by Structured Settlement Watchdog
There are several types of transactions for individual investors (including tort victims):
- Acting as the direct counterparty to a structured settlement factoring transaction. You invest money in the right to receive periodic payments from someone else's structured settlement directly or through an intermediary; the transaction is subject to a judge's approval and your name as the buyer appears in the Court Order approving the transfer.
- Acting as the assignee for "warehoused" payments that have already been purchased by someone else, for example a factoring company. The factoring company then assigns the rights to you in exchange for cash in an amount that is greater than the amount that they paid for the structured settlement payment rights.
One such person who has purchased "warehoused payments" suggests that there is an active market buying and selling these rights by individuals. If the original annuitant sells with a 16% discount rate, follow on sales are possible with lower discount rates of 10% or 8.5% so that every one "with their hand out" makes money. Clearly one understands the motivation of a yield hungry investor, but what about the original annuitant?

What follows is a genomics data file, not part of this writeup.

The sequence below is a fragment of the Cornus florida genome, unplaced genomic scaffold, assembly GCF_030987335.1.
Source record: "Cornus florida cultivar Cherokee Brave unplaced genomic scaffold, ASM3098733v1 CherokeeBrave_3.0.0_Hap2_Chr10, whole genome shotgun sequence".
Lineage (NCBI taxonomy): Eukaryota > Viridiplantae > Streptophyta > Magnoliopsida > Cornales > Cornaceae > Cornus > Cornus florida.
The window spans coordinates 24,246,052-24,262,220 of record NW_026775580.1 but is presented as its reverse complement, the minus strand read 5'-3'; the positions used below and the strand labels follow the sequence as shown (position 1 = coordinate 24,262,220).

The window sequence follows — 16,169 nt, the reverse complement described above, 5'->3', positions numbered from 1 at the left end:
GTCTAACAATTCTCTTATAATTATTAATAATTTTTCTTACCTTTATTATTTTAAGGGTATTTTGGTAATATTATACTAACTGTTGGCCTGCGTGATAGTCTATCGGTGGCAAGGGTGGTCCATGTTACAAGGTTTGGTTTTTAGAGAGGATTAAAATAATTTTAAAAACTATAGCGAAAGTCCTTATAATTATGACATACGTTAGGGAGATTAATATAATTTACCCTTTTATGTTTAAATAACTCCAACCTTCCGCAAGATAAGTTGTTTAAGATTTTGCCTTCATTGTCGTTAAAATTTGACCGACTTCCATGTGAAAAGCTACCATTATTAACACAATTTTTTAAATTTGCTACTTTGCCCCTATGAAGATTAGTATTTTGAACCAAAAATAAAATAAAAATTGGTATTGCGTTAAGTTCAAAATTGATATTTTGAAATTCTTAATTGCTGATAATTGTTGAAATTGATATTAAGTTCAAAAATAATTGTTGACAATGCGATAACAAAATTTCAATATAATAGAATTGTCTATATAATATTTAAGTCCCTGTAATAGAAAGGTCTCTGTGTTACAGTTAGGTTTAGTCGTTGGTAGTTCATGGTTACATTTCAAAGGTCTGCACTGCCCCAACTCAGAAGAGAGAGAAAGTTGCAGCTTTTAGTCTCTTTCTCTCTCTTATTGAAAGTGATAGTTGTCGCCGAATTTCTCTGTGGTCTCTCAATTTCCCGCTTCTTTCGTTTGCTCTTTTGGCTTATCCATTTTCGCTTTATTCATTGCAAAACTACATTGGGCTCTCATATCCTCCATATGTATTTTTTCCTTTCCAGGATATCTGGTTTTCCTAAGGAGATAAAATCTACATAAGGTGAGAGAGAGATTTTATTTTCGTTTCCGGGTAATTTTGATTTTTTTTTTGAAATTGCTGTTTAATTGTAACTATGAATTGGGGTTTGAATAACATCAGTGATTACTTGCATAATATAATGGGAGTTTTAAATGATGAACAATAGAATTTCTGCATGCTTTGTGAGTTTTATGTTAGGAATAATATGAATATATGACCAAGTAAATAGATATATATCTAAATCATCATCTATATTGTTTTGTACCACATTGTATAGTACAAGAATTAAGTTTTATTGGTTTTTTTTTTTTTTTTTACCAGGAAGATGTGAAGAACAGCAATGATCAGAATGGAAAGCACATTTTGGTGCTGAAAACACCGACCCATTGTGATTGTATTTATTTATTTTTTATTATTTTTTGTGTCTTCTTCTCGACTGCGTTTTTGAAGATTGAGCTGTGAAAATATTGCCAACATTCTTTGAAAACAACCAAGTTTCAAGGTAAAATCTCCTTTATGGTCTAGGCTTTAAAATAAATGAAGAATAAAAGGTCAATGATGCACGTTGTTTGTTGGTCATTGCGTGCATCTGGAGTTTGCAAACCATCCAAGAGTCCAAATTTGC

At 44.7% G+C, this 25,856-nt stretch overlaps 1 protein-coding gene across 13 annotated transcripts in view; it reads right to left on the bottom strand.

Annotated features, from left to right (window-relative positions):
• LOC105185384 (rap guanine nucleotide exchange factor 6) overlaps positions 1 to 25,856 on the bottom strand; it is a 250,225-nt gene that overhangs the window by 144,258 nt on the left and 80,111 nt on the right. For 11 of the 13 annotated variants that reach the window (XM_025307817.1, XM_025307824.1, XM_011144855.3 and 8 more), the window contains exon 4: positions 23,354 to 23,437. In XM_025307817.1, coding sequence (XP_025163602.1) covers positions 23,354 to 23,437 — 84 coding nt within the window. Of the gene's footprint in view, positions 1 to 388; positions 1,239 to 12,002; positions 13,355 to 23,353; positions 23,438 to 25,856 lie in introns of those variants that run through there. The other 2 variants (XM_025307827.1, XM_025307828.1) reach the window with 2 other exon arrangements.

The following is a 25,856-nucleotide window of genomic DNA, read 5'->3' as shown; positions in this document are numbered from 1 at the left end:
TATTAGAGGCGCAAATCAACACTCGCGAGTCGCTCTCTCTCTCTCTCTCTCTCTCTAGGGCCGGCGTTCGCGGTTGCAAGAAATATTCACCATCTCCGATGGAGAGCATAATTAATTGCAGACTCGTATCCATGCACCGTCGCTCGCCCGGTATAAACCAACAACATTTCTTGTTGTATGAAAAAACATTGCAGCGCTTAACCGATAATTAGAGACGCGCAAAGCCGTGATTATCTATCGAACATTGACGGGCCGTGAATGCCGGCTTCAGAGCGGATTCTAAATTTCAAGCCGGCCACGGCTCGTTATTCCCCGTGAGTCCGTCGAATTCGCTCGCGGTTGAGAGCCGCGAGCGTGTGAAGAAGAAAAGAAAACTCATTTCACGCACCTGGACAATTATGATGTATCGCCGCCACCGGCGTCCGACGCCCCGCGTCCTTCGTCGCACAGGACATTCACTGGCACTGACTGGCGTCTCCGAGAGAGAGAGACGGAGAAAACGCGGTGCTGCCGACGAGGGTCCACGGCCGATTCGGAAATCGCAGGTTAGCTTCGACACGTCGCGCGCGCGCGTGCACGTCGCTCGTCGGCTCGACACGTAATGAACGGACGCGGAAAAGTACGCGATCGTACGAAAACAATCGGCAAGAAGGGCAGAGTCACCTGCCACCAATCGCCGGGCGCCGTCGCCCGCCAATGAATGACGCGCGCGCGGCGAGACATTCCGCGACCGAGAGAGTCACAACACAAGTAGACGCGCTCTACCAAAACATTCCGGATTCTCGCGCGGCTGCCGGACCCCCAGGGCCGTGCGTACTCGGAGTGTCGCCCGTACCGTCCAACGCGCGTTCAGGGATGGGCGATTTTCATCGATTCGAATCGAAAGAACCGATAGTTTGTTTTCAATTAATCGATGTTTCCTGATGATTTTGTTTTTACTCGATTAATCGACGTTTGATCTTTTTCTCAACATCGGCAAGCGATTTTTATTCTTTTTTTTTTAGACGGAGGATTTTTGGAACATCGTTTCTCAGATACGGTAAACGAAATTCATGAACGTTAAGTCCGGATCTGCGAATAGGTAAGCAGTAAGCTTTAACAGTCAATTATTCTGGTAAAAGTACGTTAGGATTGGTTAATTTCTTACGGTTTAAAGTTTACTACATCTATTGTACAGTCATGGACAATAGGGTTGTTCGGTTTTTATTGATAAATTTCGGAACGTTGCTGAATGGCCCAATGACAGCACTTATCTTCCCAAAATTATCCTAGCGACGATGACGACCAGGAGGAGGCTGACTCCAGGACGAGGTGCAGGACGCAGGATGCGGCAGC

The question is why does the original acquisition cost have to be so expensive for the annuitant? If a deal is available at 9% discount rate instead of 16% or 18% (thereby putting MORE cash in the annuitant's pocket or MINIMIZING the amount of payments needing to be sold to raise cash) why shouldn't the annuitant get that rate?
- Annuitant is too ignorant to shop or negotiate for better rates.
- Annuitant is too lazy to shop. It's their money and they want it now.
- Annuitant can't get over stupid but memorable commercials that cost millions of dollars (something that "factors"-pun intended- into the buyer's low offer) and is willing to take much less money for the value of absurd entertainment.
- Annuitant is getting poor advice from a financial adviser or settlement planner.
- Annuitant is not seeking independent professional advice
On the other hand advisers for investors seek, and may have a duty to find, the highest possible yields. Those highest possible yields may have been acquired "by any means necessary", even if it ultimately means opportunistically hosing the annuitant for a non competitive discount rate. A judge can always reject the transaction and they sometimes do. What is reasonable in relation to an average, and the best deal out there, may be entirely different things.
The current system has the potential to set up annuitants to be mugs.